The AICPA Trust Services Criteria is what drives SOC 2 reports. That is because the AICPA designed them for use in attestation or consulting engagements. They are the primary means you and your CPA use to measure and report on your controls for the trust service categories. You have probably heard of the categories: Security, Availability, Processing Integrity, Confidentiality, Privacy. This post will dive into the criteria’s details, explaining why, how it is used, and what it means for SOC 2. Want to know more about the flow down, and differences between categories and criteria before you dive in here? Check out this blog post.
What are the trust services criteria and why are they important?
The trust services criteria (“TSC”) were developed by the AICPA as a means to measure the suitability of the design and operational effectiveness of controls relevant to how a system handles security, availability, or processing integrity of its information. The criteria cover how that system handles the privacy or confidentiality of that information as well. These criteria (and trust service categories) are what SOC 2 primarily is focused on.
The TSC were designed considering the risks that threaten a company’s ability to meet its objectives for the internal control system. A company will address these risks through suitably designed controls that, if operating effectively, will help achieve the entity’s objectives. The risks that were identified by the AICPA included:
- The nature of a company’s operations and the environment in which it operates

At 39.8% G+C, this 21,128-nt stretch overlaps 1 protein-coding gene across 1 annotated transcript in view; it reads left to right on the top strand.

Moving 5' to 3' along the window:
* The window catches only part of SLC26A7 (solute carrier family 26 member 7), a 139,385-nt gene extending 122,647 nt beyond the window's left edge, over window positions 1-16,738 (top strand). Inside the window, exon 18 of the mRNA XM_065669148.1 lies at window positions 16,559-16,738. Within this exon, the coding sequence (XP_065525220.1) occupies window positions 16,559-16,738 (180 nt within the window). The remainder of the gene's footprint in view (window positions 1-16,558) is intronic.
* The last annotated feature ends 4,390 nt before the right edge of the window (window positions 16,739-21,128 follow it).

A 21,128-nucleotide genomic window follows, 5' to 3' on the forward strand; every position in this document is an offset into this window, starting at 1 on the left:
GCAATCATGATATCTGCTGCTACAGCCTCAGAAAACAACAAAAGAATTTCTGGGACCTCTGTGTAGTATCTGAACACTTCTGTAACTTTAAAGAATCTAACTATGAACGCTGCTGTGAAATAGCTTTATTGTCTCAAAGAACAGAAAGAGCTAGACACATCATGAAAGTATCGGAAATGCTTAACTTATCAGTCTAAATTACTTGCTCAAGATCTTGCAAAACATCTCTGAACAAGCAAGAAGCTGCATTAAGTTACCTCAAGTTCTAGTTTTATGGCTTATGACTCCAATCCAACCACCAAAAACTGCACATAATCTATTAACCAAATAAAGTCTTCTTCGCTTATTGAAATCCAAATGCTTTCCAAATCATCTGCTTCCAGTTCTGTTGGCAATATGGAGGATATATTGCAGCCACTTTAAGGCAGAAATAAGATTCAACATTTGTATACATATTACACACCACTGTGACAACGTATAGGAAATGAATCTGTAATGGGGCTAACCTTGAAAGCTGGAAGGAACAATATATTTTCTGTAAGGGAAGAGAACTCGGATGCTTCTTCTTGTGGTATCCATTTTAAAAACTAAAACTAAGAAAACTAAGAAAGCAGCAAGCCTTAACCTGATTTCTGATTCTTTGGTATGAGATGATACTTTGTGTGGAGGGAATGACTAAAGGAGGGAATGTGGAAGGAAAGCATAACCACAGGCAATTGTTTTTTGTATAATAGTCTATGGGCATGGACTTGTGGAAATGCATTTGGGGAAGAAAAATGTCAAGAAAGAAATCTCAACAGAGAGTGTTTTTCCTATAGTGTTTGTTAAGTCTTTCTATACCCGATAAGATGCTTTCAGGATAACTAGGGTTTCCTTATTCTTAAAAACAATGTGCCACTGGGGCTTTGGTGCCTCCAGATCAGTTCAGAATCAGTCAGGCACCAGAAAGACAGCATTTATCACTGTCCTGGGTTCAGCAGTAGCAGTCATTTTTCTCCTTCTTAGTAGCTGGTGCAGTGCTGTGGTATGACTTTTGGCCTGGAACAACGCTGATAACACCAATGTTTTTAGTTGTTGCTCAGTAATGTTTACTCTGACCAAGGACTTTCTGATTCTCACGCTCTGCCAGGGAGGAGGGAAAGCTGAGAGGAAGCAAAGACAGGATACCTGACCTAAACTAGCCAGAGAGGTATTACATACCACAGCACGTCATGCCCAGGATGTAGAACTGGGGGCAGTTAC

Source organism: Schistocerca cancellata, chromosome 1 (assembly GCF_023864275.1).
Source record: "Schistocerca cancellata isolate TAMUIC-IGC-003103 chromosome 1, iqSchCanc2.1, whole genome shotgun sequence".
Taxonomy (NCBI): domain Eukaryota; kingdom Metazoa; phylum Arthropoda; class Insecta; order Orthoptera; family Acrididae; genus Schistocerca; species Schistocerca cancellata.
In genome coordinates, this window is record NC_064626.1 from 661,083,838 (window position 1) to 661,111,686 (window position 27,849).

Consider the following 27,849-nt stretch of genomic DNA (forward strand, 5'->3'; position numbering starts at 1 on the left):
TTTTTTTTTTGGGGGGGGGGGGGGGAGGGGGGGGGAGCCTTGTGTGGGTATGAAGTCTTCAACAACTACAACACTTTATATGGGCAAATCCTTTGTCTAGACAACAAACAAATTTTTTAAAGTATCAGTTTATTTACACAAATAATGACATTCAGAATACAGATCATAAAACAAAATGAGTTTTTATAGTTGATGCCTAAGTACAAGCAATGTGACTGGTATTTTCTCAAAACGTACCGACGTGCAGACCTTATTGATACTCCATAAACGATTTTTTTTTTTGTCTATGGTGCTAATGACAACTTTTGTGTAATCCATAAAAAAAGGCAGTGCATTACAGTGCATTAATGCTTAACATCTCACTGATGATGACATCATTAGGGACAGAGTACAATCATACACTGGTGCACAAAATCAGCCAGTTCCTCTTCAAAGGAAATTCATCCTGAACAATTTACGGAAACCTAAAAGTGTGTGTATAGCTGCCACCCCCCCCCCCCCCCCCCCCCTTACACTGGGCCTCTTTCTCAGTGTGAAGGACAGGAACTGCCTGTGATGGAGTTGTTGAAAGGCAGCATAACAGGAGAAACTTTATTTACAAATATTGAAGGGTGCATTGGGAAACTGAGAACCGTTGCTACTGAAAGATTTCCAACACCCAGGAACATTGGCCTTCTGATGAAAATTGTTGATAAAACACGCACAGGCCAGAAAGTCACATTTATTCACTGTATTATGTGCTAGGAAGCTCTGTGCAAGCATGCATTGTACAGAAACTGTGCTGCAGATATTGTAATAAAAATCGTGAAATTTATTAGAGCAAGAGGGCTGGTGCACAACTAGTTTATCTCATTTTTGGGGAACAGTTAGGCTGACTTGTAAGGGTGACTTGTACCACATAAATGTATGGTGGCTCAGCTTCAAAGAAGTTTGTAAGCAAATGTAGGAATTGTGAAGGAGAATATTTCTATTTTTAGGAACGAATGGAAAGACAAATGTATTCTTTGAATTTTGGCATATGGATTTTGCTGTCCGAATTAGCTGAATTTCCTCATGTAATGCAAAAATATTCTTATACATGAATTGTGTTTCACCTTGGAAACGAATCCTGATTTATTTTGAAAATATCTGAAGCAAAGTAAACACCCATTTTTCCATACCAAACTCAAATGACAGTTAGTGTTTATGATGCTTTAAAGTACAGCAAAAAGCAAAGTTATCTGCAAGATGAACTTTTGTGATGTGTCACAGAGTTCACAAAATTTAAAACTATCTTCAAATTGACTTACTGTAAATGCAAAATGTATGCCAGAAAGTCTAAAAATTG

- The types of information generated, used, or stored by the company
- The types of commitments made to customers and third parties
- Responsibilities entailed in operating and maintaining systems and processes
- The technologies, connection types, and delivery channels used
- The use of third parties (such as service providers and suppliers), who have access to the system, to provide the company with controls that are necessary, along with company controls, to achieve objectives
- System changes including:
- Operations and related controls
- Processing volume
- Key management personnel
- Legal and regulatory requirements
- Introduction of new services, products, or technologies
How the TSC Are Structured
The TSC is organized in a way that aligns with those risks shown above. First, we begin with the “common criteria”. These are applicable to any of the trust service categories. The common criteria were derived from from the COSO 2013 framework and specifically address:
- The control environment (CC 1 series)
- Communication and information (CC 2 series)
- Risk assessment (CC 3 series)
- Monitoring of controls (CC 4 series)
- Control activities related to the design and implementation of controls (CC 5 series)
There are also supplemental criteria for any trust services engagement (think security). Those include:
- Logical and physical access (CC 6 series)
- System operations (CC 7 series)
- Change management (CC 8 series)